PA: Pittsburgh-Area Officials Head to Denver to Study its Economic Success, Growth

May 30--A leading regional economic development agency feels so strongly that Denver sets an example for Pittsburgh to follow that it's heading a delegation of nearly 100 government and business officials to the Mile High City next week.

The Allegheny Conference on Community Development is covering the cost for elected officials -- headlined by Pittsburgh Mayor Bill Peduto and Allegheny County Executive Rich Fitzgerald -- to meet with Denver officials on transportation; workforce training; health and wellness; and other issues.

Fitzgerald said a group from Denver visited Pittsburgh last year, and the conference led similar trips to Minneapolis in 2004 and to Boston in 2005.

"There's a lot of value to this," said Bill Flanagan, executive vice president of the privately funded Allegheny Conference. "If you rolled back the clock to 1970, Pittsburgh and Denver were basically the same size. Since then, Denver has grown and Pittsburgh has shrunk. The cities have a lot of similarities, and we want to look at the things they're doing to build their economy and grow."

Peduto spokesman Tim McNulty said the mayor will look to draw ideas from Denver's transit system; "eds and meds economy"; diversity and immigration policies; and healthy living initiatives. Denver has the sixth-lowest obesity rate among 189 municipalities nationwide, according to Gallup research.

Peduto recently launched "Live Well Pittsburgh," a campaign to promote physical health and wellness in conjunction with the county.

"There's a lot to learn there," McNulty said.

Flanagan said the trips to Minneapolis and Boston proved fruitful, in different ways.

Minneapolis was a model for economic development.

"The success of their regional strategies helped to reinforce the importance of what we were trying to do in Pittsburgh," Flanagan said.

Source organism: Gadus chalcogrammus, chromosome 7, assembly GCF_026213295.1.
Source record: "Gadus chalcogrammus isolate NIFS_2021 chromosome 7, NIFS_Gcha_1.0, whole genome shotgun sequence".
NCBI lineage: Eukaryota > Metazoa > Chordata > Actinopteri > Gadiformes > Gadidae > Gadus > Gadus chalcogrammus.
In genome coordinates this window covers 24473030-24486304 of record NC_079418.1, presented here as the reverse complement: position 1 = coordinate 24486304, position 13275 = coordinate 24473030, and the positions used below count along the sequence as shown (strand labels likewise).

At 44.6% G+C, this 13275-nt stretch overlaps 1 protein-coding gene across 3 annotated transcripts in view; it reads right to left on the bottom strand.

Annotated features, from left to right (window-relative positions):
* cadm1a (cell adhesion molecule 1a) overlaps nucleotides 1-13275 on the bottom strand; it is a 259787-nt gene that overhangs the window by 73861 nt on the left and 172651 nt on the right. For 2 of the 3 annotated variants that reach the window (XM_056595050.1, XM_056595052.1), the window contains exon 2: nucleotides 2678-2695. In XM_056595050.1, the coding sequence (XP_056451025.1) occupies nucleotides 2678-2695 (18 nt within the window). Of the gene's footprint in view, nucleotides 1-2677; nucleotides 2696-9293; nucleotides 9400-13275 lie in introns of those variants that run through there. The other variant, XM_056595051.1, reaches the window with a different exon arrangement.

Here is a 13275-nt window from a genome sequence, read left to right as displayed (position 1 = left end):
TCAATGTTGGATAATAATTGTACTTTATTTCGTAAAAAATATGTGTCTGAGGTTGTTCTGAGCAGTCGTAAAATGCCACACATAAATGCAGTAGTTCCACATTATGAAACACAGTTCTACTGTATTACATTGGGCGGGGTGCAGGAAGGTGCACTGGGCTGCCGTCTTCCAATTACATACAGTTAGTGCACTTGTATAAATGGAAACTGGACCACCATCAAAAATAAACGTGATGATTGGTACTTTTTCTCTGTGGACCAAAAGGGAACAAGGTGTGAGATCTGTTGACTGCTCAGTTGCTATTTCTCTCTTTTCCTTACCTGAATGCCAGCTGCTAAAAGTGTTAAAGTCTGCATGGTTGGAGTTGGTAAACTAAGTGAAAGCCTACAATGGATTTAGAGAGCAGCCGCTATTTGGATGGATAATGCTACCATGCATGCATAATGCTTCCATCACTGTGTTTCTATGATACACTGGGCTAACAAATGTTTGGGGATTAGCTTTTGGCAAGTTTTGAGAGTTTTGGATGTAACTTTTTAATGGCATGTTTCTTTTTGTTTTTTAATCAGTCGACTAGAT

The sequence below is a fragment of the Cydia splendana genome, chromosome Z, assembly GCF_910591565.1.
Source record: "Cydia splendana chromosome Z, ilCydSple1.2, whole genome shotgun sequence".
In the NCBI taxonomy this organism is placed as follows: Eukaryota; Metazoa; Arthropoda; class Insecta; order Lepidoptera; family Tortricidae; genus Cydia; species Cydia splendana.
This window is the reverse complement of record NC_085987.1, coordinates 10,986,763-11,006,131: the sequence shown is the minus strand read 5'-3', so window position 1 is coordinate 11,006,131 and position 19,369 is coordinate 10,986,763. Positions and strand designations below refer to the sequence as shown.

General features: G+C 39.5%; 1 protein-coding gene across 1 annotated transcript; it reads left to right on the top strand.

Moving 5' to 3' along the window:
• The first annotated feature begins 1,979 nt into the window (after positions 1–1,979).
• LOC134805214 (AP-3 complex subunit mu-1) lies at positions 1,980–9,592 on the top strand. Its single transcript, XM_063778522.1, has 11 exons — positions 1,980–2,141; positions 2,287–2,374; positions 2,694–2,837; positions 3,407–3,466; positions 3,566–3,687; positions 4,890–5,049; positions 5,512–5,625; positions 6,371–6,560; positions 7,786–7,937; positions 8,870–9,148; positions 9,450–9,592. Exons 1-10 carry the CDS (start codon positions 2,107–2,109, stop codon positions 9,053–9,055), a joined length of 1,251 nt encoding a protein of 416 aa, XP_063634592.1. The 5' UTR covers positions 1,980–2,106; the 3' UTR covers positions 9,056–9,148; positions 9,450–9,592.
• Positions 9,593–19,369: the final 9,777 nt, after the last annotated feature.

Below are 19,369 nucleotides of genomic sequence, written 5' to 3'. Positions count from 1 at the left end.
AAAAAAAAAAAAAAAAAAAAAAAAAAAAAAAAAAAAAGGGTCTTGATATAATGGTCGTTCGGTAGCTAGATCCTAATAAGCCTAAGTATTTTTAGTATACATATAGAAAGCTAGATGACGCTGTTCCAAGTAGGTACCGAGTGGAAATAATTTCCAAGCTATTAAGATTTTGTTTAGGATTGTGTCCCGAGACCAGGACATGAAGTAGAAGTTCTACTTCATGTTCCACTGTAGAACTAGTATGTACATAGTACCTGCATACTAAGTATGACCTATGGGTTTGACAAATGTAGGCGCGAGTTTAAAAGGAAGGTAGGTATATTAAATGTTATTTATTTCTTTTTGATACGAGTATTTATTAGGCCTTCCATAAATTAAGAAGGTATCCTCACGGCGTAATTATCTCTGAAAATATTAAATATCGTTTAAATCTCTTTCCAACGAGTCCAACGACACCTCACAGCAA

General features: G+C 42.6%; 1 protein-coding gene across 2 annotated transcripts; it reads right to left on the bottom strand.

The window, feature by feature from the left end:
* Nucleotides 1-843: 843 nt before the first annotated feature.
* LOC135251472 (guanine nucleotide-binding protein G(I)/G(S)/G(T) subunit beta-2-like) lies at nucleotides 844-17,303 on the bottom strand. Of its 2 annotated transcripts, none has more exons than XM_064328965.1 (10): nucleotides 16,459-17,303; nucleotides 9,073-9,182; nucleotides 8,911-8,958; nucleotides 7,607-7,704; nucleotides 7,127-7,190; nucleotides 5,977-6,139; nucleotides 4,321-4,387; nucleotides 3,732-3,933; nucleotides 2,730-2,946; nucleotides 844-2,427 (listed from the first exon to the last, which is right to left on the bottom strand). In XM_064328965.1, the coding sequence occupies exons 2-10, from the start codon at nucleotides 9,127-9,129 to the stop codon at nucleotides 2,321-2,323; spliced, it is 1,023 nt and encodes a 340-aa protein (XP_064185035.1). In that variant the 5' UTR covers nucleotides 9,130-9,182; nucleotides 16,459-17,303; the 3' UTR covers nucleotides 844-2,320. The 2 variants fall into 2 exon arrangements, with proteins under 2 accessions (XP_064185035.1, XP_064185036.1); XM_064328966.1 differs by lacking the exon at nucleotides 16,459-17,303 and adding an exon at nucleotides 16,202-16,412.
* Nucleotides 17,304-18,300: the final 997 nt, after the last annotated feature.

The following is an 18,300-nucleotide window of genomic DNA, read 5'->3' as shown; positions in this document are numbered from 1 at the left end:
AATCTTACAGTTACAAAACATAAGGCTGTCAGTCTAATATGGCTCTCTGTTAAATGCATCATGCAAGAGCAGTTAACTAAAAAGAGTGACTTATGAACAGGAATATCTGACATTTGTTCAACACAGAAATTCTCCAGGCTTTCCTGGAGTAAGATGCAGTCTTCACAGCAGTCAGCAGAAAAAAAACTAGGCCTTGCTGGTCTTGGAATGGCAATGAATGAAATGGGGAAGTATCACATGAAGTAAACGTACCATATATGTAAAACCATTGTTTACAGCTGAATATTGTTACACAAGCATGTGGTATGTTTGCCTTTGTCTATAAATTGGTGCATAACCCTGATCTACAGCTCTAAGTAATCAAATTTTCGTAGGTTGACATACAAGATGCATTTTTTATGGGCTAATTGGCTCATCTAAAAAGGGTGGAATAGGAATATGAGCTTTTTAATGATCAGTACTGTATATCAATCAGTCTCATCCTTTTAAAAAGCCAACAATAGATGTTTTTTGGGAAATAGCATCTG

Boston provided a model for commercializing technological advancements in academia.

"I won't claim that it's cause-and-effect, but Pittsburgh has become better and better in recent years at this sort of commercialization," Flanagan said.

Business leaders on board this time include executives from Michael Baker Corp., EQT, BNY Mellon, Reed Smith, Peoples Natural Gas, Highmark and UPMC. Non-elected officials on the roster of invitees include Port Authority of Allegheny County CEO Ellen McLean and Airport Authority Senior Development Director Randy Forister.

Officials from several of the participating businesses did not return calls.

The Port Authority and airport authority are sending two people. Their agencies will cover the cost, which is $2,750 for two nights or $3,250 for three nights. The meetings begin on Sunday and end on Wednesday, though not everyone will stay for the final day.

Grant Oliphant, president of The Pittsburgh Foundation, a major player in the city's influential foundation community, will attend. Spokesman John Ellis said the foundation gave the Allegheny Conference $15,000 to support the trip.

"The organizers are anticipating that findings may spur the development of new ideas," Ellis said.

This will be Peduto's third trip in two months. This month he was in Germany learning about best practices for urban sustainability in the city of Ludwigsburg. Last week, he was in Cambridge, Mass., as part of a roundtable on revitalizing older industrial cities.

Bobby Kerlik is a staff writer for Trib Total Media. He can be reached at 412-320-7886 or bkerlik@tribweb.com. Staff writers Bill Zlatos and Melissa Daniels contributed.

Copyright 2014 - The Pittsburgh Tribune-Review

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